When adults asked me what I wanted to be when I grew up, my answer was immediate: “A hippie.” As I reached this career revelation my uncle had enough with his parents and split for a trip to Colorado. I vaguely recall a big scene with my grandmother crying uncontrollably and doors slamming as he left the house, it seemed, for good. He was wearing an Army jacket, which I’d never seen on anyone but my G.I. Joe figures until that time. I was a little worried about losing him while at the same time a little excited by the prospect of one day joining him.
After a couple weeks in the Rockies, my uncle returned home. He gave me his Army-issue sleeping bag to use on my first-ever camping trip. That bag, with real down stuffing and a troublesome zipper, was the coolest. I don’t know what happened to the jacket.
The influence my uncle had on my interests in music and sports is core to who I am today. The time spent hanging in his bedroom listening to a 8-track tapes while he let me fingerpaint Day-Glo designs on wall space next to his stereo was like a trip to the Old Country. He gave me my first look at the world under black light. He had a collection of velvet and wildly patterned shirts, with massive collars and puffy sleeves. I couldn’t wait to grow up and fit into those shirts.
He drove a pale yellow Buick Skylark with a black vinyl roof. His car always had a distinctive odor, an odor I could never place. “What’s that smell?” I asked him one day.
“Uh, one of my friends ate a cheesesteak,” came his hesitant reply, “with onions.”
My uncle played piano. He was the first musician I’d ever seen play live. Although he’d taken lessons since he was a young boy, he rarely played with other musicians. He told me he lacked confidence to play in a band. The world’s loss, I thought. He’d play around the house on a regular basis, and I’d sit in amazement as he played Traffic’s “Glad,” Bob Dylan’s “Watching the River Flow,” and Leon Russell’s take on “Youngblood.”
At the urging of my grandmother, he’d also play romantic classical pieces that, although impressive in their technical mastery, showed me a side of my uncle I didn’t care to see. My grandmother would weep with joy as he hammered away at the classical music all his childhood lessons were meant to instill in him. Call me close minded, but that Chopin scene simply wasn’t half as liberating as when Uncle Joe played “Glad.” I loved my Gran like no one else but her requests were my uncle’s kryptonite.
Sometimes, beginning around the age of 12, I’d bring records down to our living room, where we had one of those gigantic wooden stereo consoles, as wide as a piano, with built-in, cloth-screened speakers. It was a substantial piece of furniture, holding foot-high reproductions of sculptures representing conquistadors, for god knows what reason. For a brief period conquistadors were in vogue, maybe owing to the popularity of The Man of La Mancha. My first and only basketball hero, Wilt Chamberlain, would end his career as player-coach of an ABA team called the Conquistadors. Lawsuits would prevent Chamberlain from playing with that team, and apathy would prevent him from continuing as a coach. I believe it was exactly at this moment that conquistadors went out of vogue.
The midsection of my family’s stereo console top flipped up to reveal a metal turntable, sunken, on springs. The knobs were big and black. They clicked into place just so. As the tubes warmed up the stereo gave off a pleasing hum and mild fire-hazard odor. When I was little and my Dad was still around he used to play me the Tchaikovsky’s “1812 Overture” on that thing. It sounded great, and he’d get lost in the music the way he did over only one other song in the 12 years I knew him: Bobby Darin’s take on “Mack the Knife.”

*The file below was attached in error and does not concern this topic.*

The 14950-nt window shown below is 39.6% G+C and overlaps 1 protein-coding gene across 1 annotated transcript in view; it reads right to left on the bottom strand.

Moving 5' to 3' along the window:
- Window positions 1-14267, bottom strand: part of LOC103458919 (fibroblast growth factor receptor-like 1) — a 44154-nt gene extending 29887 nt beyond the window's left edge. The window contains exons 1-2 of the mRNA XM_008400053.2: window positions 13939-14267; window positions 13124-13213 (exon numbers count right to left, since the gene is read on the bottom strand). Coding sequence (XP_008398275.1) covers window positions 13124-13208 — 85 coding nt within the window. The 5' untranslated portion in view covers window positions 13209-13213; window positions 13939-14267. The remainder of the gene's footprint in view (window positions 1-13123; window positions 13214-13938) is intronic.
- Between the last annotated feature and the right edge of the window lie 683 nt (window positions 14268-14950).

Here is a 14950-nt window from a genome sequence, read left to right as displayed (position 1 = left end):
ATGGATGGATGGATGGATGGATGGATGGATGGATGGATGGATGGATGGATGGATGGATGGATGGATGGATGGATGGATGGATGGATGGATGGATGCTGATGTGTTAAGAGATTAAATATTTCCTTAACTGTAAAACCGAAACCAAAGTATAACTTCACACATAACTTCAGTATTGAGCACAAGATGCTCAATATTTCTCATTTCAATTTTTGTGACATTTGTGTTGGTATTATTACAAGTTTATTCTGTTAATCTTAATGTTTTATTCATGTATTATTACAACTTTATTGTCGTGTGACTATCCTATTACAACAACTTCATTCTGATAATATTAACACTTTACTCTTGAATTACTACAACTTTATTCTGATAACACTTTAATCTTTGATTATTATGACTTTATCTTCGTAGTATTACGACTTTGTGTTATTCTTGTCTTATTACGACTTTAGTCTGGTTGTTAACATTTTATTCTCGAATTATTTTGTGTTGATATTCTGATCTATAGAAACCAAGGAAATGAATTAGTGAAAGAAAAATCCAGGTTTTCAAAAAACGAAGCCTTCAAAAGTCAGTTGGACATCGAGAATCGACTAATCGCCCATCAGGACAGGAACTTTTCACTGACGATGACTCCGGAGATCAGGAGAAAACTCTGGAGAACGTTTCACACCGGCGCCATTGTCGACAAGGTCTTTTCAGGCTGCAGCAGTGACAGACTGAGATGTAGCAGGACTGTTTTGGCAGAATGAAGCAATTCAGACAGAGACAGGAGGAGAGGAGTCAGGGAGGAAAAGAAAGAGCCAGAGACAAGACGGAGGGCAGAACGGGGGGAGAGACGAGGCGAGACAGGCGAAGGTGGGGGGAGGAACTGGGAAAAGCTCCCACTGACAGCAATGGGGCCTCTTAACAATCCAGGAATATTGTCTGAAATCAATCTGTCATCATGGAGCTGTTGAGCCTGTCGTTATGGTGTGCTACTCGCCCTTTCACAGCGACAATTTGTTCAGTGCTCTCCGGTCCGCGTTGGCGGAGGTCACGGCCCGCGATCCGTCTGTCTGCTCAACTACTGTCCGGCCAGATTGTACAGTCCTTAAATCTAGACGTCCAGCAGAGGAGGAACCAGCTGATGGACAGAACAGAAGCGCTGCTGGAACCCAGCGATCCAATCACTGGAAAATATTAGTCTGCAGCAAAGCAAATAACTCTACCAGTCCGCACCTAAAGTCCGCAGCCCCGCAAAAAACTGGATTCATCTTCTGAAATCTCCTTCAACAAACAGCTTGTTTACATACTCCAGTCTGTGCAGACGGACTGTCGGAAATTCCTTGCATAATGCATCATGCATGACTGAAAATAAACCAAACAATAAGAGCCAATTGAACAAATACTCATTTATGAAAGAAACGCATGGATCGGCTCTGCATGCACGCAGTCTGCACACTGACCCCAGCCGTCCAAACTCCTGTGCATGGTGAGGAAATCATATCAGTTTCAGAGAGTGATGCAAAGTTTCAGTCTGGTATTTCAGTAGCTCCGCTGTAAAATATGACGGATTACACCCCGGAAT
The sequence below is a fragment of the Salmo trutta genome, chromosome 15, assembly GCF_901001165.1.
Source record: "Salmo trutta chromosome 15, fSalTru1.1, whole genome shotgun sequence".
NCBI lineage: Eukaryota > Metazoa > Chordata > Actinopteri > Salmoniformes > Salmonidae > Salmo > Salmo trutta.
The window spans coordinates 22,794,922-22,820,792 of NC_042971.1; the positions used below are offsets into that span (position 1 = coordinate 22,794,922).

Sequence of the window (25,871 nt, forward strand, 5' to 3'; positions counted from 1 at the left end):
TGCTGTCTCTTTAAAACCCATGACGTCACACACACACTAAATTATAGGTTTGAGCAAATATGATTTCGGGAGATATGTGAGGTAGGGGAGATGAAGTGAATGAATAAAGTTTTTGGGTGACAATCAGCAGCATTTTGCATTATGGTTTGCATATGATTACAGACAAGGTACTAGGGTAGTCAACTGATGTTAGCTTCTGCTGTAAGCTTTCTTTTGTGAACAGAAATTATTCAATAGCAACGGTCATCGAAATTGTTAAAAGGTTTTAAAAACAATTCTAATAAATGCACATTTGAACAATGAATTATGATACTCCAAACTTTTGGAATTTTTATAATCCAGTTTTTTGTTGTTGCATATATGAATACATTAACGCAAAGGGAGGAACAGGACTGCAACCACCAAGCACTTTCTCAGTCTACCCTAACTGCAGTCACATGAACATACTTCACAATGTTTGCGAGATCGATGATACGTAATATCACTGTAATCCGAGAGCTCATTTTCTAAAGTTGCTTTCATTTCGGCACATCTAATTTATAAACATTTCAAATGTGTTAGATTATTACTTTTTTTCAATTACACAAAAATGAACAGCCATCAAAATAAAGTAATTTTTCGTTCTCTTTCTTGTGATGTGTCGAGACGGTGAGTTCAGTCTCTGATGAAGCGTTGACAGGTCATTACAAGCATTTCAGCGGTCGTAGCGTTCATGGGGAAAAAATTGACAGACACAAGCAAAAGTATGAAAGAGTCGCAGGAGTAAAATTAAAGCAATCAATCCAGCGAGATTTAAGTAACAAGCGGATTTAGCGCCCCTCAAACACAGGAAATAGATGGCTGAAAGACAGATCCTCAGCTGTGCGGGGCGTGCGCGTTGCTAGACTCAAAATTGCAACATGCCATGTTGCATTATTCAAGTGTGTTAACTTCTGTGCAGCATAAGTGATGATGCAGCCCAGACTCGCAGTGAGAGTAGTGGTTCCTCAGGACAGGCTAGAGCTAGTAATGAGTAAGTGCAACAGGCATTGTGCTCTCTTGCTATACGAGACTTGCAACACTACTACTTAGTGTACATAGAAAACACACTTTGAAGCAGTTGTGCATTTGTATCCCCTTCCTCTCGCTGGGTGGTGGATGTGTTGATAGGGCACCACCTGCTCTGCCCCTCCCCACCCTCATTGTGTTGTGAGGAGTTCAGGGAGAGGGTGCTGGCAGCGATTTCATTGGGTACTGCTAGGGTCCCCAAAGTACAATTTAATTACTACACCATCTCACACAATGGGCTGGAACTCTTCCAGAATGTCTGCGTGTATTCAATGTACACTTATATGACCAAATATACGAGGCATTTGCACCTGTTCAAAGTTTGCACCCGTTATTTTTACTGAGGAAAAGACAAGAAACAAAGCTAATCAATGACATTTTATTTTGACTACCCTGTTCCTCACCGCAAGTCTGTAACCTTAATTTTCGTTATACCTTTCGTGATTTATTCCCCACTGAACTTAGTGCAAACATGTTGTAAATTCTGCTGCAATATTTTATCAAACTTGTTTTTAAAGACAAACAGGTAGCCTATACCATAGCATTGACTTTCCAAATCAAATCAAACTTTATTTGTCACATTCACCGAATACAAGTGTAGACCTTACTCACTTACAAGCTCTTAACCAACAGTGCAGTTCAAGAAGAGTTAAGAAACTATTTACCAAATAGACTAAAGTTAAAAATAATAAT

I don’t think I’ll ever know what made my father tick and how those two songs might have explained it. He left me with such a small sample size compared with the musical tastes of most of the important people in my life. I do remember loving to listen to “1812 Overture” with him. The ending, with all those cymbals bashing and cannons firing off, gave me goose bumps. He would get psyched up in anticipation for this part too. We got a charge out of the composition’s violent finale.
My father also was a bit of a history buff, and he’d fill me in on the historic significance of the War of 1812 while loading the record and during its quiet parts. I haven’t retained an ounce of his history lessons, but looking back maybe our quarterly listening session with that lone Tchaikovsky record was his “guy” way of using music to help channel a more personal line of communication. It’s one of a handful of sweet memories I have of the man.
His love for “Mack the Knife,” on the other hand, was creepy. As a kid I couldn’t tell what that song was about, who this Mack character was, and why anyone cared that he was back in town. I couldn’t relate to the jazzy music and frequent modulations. My Dad knew every word of that song and sang along, in a trance. I don’t recall ever hearing him sing aloud except for that song. He used to hum and was quite a whistler, but only “Mack the Knife” inspired him to sing. Unlike “1812 Overture” he never tried to impart a history lesson or any other words of wisdom during that song. It was “his” song and his song alone. He’d shush me when it came on. When the song was over I was free to find whatever song I liked on the radio dial.
My Dad never owned a copy of “Mack the Knife” or any other Bobby Darin record. He was content to hear it randomly, on the radio, while calmly driving, ideally on his beloved Route 1. That Tchaikovsky album may have been the only record he took with him when he moved out.